Bed Bug Treatment & Extermination In Vancouver


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Bed Bugs lurk in cracks and crevices. They have been living on human blood for centuries. Though not known to transmit disease or pose any serious medical risk, these stubborn parasites can leave itchy and unsightly bites.

Bed Bugs are typically found in beds and adjacent items such as headboards, nightstands, and baseboards. If a population is left uncontrolled, Bed Bugs will inhabit lamps, curtains, ceiling cracks, closet hinges, and other items within the home. When Bed Bugs feed, they inject the skin with their saliva which keeps the blood from clotting. An anesthetic is used to keep the host from feeling the bite and moving. Bed Bugs can feed on the blood of any warm-blooded animal. Their most common targets are humans as we have a lot of exposed skin for them to bite.

Moving slow and steady is the M.O. of a bedbug. Without wings and lacking the ability to jump, they make use of cover to elude detection. Their narrow body shape and ability to live for months without food make them ready stowaways and squatters. Bed Bugs can easily hide in the seams and folds of luggage, bags and clothes. Bed Bugs will crawl about 100 feet in a night, but typically creep around to within 8 feet of the spot its host sleeps.

Does this bite look like a Bed Bug bite? Despite what you may have heard, it is not possible to positively identify a Bed Bug bite from the markings alone. Bed Bug bites can look very similar to bites from other insects like mosquitoes and fleas. Depending on your personal reaction, Bed Bugs don’t always leave marks. These critters become engorged with blood in about 10 minutes.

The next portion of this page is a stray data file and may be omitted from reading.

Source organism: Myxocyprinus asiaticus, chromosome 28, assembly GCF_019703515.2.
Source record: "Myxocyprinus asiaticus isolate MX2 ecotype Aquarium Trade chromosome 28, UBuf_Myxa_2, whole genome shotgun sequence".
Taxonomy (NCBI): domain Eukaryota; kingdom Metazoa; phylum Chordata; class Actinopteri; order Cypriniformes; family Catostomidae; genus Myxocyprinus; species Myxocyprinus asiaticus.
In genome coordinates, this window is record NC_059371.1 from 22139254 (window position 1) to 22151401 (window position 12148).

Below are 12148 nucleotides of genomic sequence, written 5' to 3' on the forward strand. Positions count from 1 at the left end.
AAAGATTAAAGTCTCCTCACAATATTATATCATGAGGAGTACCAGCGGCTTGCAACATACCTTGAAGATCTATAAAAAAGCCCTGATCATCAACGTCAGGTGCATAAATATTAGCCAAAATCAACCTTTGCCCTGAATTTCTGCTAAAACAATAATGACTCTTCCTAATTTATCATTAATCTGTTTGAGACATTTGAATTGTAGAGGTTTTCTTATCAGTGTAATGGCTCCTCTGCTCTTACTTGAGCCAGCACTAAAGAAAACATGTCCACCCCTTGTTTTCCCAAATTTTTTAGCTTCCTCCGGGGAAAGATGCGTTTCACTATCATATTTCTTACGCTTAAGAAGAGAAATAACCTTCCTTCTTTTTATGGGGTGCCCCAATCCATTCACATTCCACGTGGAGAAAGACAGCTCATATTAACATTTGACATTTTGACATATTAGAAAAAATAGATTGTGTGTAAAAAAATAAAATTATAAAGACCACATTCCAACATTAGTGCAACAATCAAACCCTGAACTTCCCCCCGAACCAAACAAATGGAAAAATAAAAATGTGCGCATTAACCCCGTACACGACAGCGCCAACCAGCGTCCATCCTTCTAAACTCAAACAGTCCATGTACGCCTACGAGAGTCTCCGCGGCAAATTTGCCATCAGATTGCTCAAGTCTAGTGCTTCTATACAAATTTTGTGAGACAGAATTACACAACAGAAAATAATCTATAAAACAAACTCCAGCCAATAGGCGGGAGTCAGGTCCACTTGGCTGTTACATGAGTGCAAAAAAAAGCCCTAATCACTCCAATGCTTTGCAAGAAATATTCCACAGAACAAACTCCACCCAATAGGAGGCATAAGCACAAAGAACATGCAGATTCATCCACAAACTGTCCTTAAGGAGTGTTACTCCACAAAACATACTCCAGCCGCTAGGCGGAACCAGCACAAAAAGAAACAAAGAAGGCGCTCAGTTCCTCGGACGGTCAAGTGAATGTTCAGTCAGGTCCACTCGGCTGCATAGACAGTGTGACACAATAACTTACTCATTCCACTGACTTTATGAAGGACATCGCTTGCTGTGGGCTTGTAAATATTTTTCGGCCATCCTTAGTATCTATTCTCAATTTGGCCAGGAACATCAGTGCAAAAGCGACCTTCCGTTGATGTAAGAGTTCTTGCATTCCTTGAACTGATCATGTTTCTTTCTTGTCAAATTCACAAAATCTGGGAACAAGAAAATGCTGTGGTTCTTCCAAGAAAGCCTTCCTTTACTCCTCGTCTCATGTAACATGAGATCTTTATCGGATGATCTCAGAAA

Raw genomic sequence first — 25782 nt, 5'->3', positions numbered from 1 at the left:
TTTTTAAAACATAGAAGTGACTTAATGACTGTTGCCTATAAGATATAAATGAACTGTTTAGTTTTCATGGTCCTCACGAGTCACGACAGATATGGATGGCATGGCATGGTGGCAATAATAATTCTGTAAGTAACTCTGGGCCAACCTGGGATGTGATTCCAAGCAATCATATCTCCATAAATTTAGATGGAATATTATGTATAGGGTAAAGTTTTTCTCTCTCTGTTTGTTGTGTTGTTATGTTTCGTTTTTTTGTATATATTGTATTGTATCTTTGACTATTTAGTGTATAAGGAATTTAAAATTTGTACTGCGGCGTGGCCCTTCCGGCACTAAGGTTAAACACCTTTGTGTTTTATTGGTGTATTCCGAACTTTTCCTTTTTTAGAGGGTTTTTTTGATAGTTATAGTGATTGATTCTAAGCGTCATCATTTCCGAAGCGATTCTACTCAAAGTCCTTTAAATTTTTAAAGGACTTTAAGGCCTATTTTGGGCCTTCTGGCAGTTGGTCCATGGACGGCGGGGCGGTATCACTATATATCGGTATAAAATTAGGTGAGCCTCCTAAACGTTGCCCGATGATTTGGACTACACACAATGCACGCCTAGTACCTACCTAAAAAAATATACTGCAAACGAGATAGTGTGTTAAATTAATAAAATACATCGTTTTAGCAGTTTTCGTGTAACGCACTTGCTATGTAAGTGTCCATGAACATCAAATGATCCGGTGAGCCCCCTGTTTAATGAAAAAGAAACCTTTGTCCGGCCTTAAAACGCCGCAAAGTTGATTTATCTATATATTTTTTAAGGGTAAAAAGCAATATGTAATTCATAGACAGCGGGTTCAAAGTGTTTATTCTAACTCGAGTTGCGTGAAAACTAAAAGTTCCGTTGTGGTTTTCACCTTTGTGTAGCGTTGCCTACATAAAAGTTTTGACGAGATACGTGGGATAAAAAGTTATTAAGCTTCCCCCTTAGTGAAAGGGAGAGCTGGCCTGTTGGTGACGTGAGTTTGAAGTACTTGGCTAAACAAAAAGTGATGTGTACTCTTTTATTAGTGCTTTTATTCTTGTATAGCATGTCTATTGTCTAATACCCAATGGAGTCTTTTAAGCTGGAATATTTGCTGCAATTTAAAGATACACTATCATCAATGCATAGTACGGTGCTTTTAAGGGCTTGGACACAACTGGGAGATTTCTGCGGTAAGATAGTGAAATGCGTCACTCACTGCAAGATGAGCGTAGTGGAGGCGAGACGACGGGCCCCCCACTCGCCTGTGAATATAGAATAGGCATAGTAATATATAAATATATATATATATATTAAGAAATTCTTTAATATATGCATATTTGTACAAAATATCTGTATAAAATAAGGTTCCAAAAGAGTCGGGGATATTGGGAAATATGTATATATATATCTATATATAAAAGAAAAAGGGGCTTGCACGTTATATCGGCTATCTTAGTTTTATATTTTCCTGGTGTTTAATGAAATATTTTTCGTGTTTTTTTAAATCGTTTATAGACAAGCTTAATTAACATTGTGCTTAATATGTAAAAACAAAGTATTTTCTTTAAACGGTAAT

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The bites themselves don’t usually pose any major health risk since Bed Bugs are not known to spread diseases, but an allergic reaction to the bites may require medical attention.  Though most active at night, they are not exclusively nocturnal. Bed Bugs are attracted to warmth, moisture, and the carbon dioxide released from warm-blooded animals.

Bed Bugs reproduce by a gruesome strategy appropriately named “traumatic insemination,” in which the male stabs the female’s abdomen and injects sperm into the wound. During their life cycle, females can lay more than 200 eggs, which hatch and go through five immature “nymph” stages before reaching their adult form, molting after each phase.
The most at-risk places tend to be crowded lodgings with high occupant turnover such as dormitories, apartment complexes, hotels, and homeless shelters.

Don’t take mattresses or padded furniture that has been left at the curb or on the street. Check your bed sheets for blood spots. Keep your suitcases covered in plastic and off the floor when you travel. When you travel, take a small flashlight to help you look for bed bugs. When you return from a trip, put garments through the hot cycle in your clothes dryer.If you suspect you have Bedbugs, call a pest management professional. Anyone can get Bed Bugs. Do not lose another night’s sleep. Call Atlas today.